Tyler Laundon [00:40:16] I think it’s it’s one of those companies that kind of like. I mean, it’s been around, and it’s super interesting, as you can see on the chart here, it’s been kind of going sideways for most of the year. It’s kind of like Visa and MasterCard in a way obviously different, but similar where it’s kind of hard to wrap your mind around where this is going to go in terms of payments on different platforms over the next three, five, 10 years. I think that, my personal feeling is I like to have exposure to companies like Square, Visa, MasterCard, because even though they’ve been around for a while, they’ve shown an ability to innovate and change and win business. So I wouldn’t want to give up on them unless I had a real good reason to. At the same time, they also don’t feel like the most innovative companies right now, or at least that the pace of growth within them isn’t isn’t there as compared to some of the smaller players. So it’s kind of like you want to have exposure, but diversify it as well.

Chris Preston [00:41:37] OK. Question from Stan. Stan asks, Tyler, do you invest in clean tech stocks? And if so, which ones do you like?

Tyler Laundon [00:41:47] Yes. Well, we I like some of the EVs, I mean, you know, share price dependent, but certainly Fisker has been interesting. It’s been a big couple of weeks for them. I do think that Lucid is interesting? I mean, I think all of these, these EV makers are interesting. Let’s. We have had exposure to companies like Solar Edge, at times, we don’t right now, Bloom Energy is another one we’ve had exposure to, but we don’t right now. It kind of goes in waves. Lately we’ve been we’ve been putting money to work in other areas, but maintaining some exposure and in clean tech.

Chris Preston [00:42:38] And then we actually, at Cabot, have a new advisory that’s devoted specifically to to clean tech, it’s called our Sector Xpress Greentech Advisor, which has a really good analyst named Brendan Coffey running the show. So if you’re interested in those specifically, I’d check that out on the website.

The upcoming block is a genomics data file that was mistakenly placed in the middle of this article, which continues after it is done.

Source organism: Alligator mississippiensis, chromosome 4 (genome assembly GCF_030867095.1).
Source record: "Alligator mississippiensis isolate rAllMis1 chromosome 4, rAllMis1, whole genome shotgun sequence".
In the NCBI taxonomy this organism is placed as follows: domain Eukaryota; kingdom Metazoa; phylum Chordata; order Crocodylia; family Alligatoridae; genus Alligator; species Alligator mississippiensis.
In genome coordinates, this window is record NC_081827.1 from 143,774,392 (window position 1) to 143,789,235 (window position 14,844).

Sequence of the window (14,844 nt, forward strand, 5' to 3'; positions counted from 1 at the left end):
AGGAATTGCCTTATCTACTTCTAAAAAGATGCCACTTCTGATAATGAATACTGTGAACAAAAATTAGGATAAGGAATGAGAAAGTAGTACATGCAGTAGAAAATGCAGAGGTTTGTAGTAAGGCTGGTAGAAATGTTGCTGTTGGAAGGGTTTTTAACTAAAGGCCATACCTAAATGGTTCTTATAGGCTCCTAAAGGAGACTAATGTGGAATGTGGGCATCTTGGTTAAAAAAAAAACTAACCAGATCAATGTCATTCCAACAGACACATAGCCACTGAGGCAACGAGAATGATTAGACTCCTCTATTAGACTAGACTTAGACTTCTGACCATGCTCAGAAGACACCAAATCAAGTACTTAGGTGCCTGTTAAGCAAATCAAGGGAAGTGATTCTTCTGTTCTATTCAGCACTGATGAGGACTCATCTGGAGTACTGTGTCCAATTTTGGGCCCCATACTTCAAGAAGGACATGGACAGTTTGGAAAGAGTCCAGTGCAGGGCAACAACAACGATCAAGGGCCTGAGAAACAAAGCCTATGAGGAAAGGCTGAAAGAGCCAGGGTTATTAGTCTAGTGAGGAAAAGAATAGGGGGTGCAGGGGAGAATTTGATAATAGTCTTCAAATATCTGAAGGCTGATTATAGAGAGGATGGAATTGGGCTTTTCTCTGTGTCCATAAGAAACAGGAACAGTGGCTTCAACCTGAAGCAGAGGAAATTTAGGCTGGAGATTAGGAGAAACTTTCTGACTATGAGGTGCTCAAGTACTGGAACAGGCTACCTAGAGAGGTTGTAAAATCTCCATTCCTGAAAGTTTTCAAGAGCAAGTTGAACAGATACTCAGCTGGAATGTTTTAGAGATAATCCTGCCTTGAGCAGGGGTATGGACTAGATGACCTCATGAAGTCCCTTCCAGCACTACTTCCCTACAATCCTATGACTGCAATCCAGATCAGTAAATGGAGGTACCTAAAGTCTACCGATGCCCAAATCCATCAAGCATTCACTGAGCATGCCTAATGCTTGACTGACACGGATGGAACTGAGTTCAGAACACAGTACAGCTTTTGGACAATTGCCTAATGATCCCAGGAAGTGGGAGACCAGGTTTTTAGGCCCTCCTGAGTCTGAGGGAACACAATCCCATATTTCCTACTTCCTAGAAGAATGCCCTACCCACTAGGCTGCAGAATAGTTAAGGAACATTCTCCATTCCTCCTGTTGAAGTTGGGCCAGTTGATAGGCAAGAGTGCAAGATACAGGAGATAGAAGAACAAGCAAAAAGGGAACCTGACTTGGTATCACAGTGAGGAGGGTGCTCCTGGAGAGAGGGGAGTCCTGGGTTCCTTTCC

Chris Preston [00:43:02] Eric has a question about the advisories - your two advisories. He asks, What’s the difference in the companies you recommend in your two advisories?

Tyler Laundon [00:43:11] OK. Yeah. Good question, Eric. So in Small-Cap Confidential, it really is small cap companies. So mostly when we get into a company, most of them are going to have market caps under five billion, really most under four billion, although that is creeping up a little bit. And then we will hold on to those, though. We have companies now that we’ve had that are up several hundred percent that have market caps of 10, 15, 20 billion dollars. There’s no reason for us to get rid of them just based on market cap alone and Early Opportunities, market cap doesn’t really matter. So we could own Snowflake, Airbnb, companies that have one hundred and eighty billion two hundred billion market cap. One of the reasons we wanted to launch that product is because we are seeing this trend of much larger companies coming public, and it was sort of frustrating for a year is not to be able to advise on those companies when we only had a small cap product. So they do they do do different things. We try not to have much overlap. And that’s what they’re that’s what they’re both about.

Chris Preston [00:44:27] OK, I’m going to try and get this name right. Srinivasa, has a question. What is your take on EV valuations, small companies delivering hundreds and a little less than thousands of cars having equal market share or more in GM and Ford?